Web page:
I reframe the public policy discussion around the choice voucher program as a matter of competing choices. Particularly, I argue that in the context of insufficiently maintained public schools, a policy that allows some parents to direct any public funds away from public schools conflicts with the Arizona legislature’s constitutionally-mandated obligation to “the establishment and maintenance a general and uniform public school system” (Ariz.  Const. Art. 11, Sec. 1) for those parents who have made the choice for their student to attend a public school, including charter schools.


To be clear, I do not argue that as a policy matter the legislature must eliminate the policy choice for parents to direct public funds away from public schools; previous Arizona court cases have held that the legislature can support alternatives to the public school system (Kotterman v Killian, 1999).  What I do argue is that the legislature’s first responsibility must be the “maintenance” of the public system for those who choose to attend public schools and this responsibility should be fully met before it allows public funds to exit the system.   


What is the “education savings account” (choice vouchers) program? The choice voucher program sets aside public funds for parents to direct the education of their child. The public funds can be used for a menu of options both within and outside the public school system, although plaintiffs maintain that the options are effectively private (Nieuhaus v Huppenthal, 2011b). To participate, parents must waive the state’s obligation to educate their children and assume the responsibility themselves, and there are restrictions on students reenrolling in a traditional public or charter school (S.B. 1553, 2011). Finally, the amount of the choice voucher is set at ninety percent of the base state per pupil funding amount. Proponents argue that by leaving the remaining ten percent in the public school system all students benefit from the choice voucher program, including students who do not participate (Ladner, 2012).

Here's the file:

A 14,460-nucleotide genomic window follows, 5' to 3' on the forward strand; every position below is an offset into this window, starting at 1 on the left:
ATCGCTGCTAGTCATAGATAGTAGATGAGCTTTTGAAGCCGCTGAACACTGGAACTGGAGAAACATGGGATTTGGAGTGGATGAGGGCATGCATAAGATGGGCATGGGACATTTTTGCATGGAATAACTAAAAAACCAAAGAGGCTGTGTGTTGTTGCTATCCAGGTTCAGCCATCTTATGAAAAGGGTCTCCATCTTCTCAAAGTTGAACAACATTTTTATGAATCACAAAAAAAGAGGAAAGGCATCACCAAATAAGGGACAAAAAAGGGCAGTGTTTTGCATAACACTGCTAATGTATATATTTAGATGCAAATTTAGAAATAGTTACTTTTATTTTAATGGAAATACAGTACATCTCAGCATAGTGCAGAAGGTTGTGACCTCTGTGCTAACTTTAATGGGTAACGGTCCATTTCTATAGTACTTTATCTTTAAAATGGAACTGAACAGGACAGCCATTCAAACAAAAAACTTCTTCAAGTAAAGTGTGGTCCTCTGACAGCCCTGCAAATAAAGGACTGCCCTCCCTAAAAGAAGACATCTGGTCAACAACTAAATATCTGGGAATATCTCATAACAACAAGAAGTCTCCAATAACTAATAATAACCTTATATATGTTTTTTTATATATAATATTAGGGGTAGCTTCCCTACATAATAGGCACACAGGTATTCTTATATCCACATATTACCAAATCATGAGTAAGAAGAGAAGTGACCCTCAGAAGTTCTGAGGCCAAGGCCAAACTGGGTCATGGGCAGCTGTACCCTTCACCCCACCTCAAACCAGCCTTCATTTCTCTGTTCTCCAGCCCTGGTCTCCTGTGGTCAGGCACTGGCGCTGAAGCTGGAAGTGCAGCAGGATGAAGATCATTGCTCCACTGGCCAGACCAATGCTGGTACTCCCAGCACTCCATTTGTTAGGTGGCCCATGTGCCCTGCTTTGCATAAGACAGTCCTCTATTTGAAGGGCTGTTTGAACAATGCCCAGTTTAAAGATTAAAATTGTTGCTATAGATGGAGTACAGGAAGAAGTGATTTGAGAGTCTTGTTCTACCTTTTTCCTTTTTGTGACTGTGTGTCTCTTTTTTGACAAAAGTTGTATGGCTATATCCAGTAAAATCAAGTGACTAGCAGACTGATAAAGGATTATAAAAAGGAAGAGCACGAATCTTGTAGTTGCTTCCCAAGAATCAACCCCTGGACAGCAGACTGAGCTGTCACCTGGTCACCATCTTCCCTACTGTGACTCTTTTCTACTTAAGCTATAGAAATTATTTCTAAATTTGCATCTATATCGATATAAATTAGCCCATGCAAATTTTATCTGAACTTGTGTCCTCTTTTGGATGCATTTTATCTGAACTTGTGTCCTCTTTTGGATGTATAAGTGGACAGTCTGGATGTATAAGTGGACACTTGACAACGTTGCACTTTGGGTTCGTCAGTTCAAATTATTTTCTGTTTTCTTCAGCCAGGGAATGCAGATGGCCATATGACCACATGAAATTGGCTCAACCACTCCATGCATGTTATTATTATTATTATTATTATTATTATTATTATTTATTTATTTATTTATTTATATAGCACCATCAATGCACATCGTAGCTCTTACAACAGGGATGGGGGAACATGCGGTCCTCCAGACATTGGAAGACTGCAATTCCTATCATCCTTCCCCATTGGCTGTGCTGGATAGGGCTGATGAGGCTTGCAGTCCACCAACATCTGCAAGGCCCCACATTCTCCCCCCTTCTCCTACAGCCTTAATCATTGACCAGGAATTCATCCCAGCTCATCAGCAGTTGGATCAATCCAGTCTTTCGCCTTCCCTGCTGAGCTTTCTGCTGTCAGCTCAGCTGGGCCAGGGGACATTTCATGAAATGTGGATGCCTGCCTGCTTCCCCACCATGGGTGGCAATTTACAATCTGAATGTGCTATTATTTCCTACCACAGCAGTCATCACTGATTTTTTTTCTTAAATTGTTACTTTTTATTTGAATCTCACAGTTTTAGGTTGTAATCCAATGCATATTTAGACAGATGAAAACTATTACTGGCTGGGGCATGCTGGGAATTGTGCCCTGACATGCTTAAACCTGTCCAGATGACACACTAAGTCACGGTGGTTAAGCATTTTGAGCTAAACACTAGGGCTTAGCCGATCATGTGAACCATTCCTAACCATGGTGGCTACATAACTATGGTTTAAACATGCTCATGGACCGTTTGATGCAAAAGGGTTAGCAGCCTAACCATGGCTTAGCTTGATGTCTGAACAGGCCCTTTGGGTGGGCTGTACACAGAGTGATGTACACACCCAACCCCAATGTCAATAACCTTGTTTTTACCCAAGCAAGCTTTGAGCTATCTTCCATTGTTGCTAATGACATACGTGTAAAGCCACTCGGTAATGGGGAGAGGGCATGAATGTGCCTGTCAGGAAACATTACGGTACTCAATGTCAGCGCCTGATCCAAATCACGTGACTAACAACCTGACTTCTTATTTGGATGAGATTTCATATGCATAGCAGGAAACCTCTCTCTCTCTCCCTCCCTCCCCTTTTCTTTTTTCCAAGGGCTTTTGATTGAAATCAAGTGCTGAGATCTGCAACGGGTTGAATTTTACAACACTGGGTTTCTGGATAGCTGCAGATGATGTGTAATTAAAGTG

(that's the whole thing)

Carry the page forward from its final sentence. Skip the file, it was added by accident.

The legal arguments against the choice vouchers have centered on the appropriate use of such public funds after leaving the public school system. In particular, plaintiffs have argued that the choice vouchers violate the state’s aide and religion clauses, meaning that the state cannot authorize the use of public funds to private or religious entities, even public funds deposited in accounts and directed by parents (Nieuhaus v Huppenthal, 2011b). The superior court judge rejected these arguments based on parental choice, concluding that the choice vouchers are awarded to parents, not institutions, and it is parents who direct the public funds via their individual choices, including the choice to pay private school tuition (Nieuhaus v Huppenthal, 2011a).


While the legal battles continue, the policy argument remains at a standstill largely because the underlying issues have been framed as a conflict between parental choice and the public school bureaucracy. Supporters have routinely portrayed the public schools as either a faceless governmental entity or as a group of education bureaucrats who are struggling to maintain the status quo against parents’ will.